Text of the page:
As they come out of the water there is always interest from the sunbathers and especially from the children. Usually they are gawking but good. Of course our little group of divers is not alone. There are two other dive groups going into and out of the water, and the German sunbathers are well accustomed to seeing the strange creatures in black emerge from the water dripping and staggering clumsily under the weight of the heavy (sometimes as much as 30kg – 66lbs). It is still rather impressive to see all of the strange and alien-like equipment we carry and people can’t help looking.

After the dive there is always the discussion of what was seen… because without special equipment there is no way to really talk underwater… so this must wait for after the dive. Then they talk about the missed signals from the other diver… “What did you mean when you were pointing at that tree branch?” Long time buddies have a whole language underwater but new buddies have to learn how to communicate.

Then there is the inevitable discussion about the equipment. On that day N.’s buddy was starting with a new dry suit… which didn’t manage to keep her 100% dry I’m sorry to say. Then they compare temperatures and depth numbers between stories on the things seen underwater. These items are entered in log books and buddies sign each other’s books creating a lasting memory (and a searchable reference) for years to come.

Hmm… I must admit that riding in the car filled with the smell of fresh neoprene was strangely nice. I really enjoy diving myself… I bet that I put on the suit myself in the next weeks. I dive in a wetsuit though, and my extremities get rather cold at these temperatures. Perhaps I’ll wait a few weeks. 🙂

See the whole set of pics on Flickr.

Belize Ballet

A spectacular video of underwater Belize which is a small Central American country in the Caribbean. Here you will see a fifteen minute video of everything from a VERY pissy morey eel to baracudas and even a hungry dolfin. All of this is set to Ravel’s Bolero… get your headset out, or turn on your speakers, sit back and relax!


Or view video and learn more about the makers of the video by going here:

On Getting Ready for Free Time

I would like to lodge a complaint, although I don’t know who would be the appropriate person to send it to. N. and I are all excited because on Saturday we are getting on a plane headed for Greece for a short, one-week holiday. Can you say “scuba diving anyone”?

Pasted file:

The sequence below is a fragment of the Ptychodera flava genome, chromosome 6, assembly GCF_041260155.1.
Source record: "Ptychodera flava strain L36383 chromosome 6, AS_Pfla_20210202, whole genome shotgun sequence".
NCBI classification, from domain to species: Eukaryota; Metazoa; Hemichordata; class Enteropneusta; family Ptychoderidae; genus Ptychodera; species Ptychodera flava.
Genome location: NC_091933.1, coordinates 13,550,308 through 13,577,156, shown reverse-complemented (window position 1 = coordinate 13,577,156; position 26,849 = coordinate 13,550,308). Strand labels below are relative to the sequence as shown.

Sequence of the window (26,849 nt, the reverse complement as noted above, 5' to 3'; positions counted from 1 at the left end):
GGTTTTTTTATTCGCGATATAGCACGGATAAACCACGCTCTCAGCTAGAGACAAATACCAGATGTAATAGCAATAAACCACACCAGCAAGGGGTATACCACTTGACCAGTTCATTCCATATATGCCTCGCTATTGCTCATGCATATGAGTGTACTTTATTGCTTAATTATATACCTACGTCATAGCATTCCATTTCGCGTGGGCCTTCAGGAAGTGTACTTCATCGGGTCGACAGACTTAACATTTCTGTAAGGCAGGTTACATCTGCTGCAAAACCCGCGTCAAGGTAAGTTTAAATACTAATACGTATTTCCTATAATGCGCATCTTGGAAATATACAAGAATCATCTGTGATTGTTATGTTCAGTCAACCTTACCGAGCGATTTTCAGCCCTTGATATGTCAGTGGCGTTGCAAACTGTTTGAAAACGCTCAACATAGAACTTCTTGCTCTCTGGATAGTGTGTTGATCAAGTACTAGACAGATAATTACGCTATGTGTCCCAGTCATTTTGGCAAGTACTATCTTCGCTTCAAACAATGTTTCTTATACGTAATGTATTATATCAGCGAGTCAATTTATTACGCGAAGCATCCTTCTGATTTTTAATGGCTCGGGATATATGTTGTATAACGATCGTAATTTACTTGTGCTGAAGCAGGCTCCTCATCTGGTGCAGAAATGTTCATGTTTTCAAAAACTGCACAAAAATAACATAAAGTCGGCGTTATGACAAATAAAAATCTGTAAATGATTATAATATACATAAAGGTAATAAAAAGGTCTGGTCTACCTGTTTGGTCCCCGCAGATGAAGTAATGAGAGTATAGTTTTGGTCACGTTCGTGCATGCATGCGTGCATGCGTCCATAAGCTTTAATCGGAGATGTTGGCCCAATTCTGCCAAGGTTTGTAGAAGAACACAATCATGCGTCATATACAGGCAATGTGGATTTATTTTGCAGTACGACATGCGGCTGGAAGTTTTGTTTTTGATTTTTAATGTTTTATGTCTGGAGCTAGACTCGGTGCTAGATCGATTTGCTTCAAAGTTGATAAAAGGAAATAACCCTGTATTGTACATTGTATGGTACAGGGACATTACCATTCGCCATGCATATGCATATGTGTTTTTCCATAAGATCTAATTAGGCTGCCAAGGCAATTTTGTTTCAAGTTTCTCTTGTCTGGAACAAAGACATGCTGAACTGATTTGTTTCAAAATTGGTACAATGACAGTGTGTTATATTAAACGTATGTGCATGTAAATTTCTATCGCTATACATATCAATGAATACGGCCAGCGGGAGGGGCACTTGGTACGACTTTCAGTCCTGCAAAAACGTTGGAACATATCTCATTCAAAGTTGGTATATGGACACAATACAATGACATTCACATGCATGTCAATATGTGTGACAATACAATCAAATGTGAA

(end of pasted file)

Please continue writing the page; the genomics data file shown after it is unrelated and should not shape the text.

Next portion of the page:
The complaint part is that you work like a fiend to get EVERYTHING done at the job and EVERYTHING done at home before your big relaxing time… THEN when you come home you work like a fiend trying to catch up with EVERYTHING you missed.

At work it seems there is never a good time to take off because there are always proposals going out or something. This time I am leaving right in the middle of the ramp up to a proposal deadline. I just know that I will come back and spend the first three days crunching to get that proposal out on time.

The house is a slightly different although similar story. You must pack and clean before going, then when you come home you must clean everything that went as well as the house again.

It just sucks.

Don’t get me wrong though… I’m REALLY looking forward to getting away!

Video of the Minnesota Bridge Collapsing

This bridge thing fascinates me.
We rely so heavily on the things that engineers give us, and yet sometimes it just falls down around our ankles. Now this bridge was 40 years old in an area that is in a constant state of freeze/thaw… I’m sure that isn’t good on any structure, let alone a bridge over water. There was another thing I read, and I hope I don’t misquote… but it had a span of well over 400 feet with just arch, no support going down into the water so as to not impede water traffic. It sounds like such stretching was just a little too much for such a structure.

Then there is the construction work being done on the bridge. Evidently it was just aesthetic stuff… the light fixtures, etc. But my question is: did the closed lanes from the construction slow down the traffic enough so that the weight was much more than any other day? I mean, when we are driving on a normal road there is at least room for another car between each car… BUT, when it is bumper to bumper traffic there is no space in between… in fact more cars will fit in the same area if traffic is stopped or quite slow. Did the construction on the bridge make an already bad situation worse?
I pity the rescue divers who would like to get into the water and try to help people, or at least recover the bodies to give the families some closure. They are finding the Mississippi current too strong and the debris too treacherous to work around. The frustration levels must be horribly high.

I really like reading about the heroes… those average everyday people that dived back into that muddy river to try to save a stranger’s life. It is just this kind of selflessness that makes me proud to be human.

At this point… do you find yourself looking warily at every bridge you are about to cross?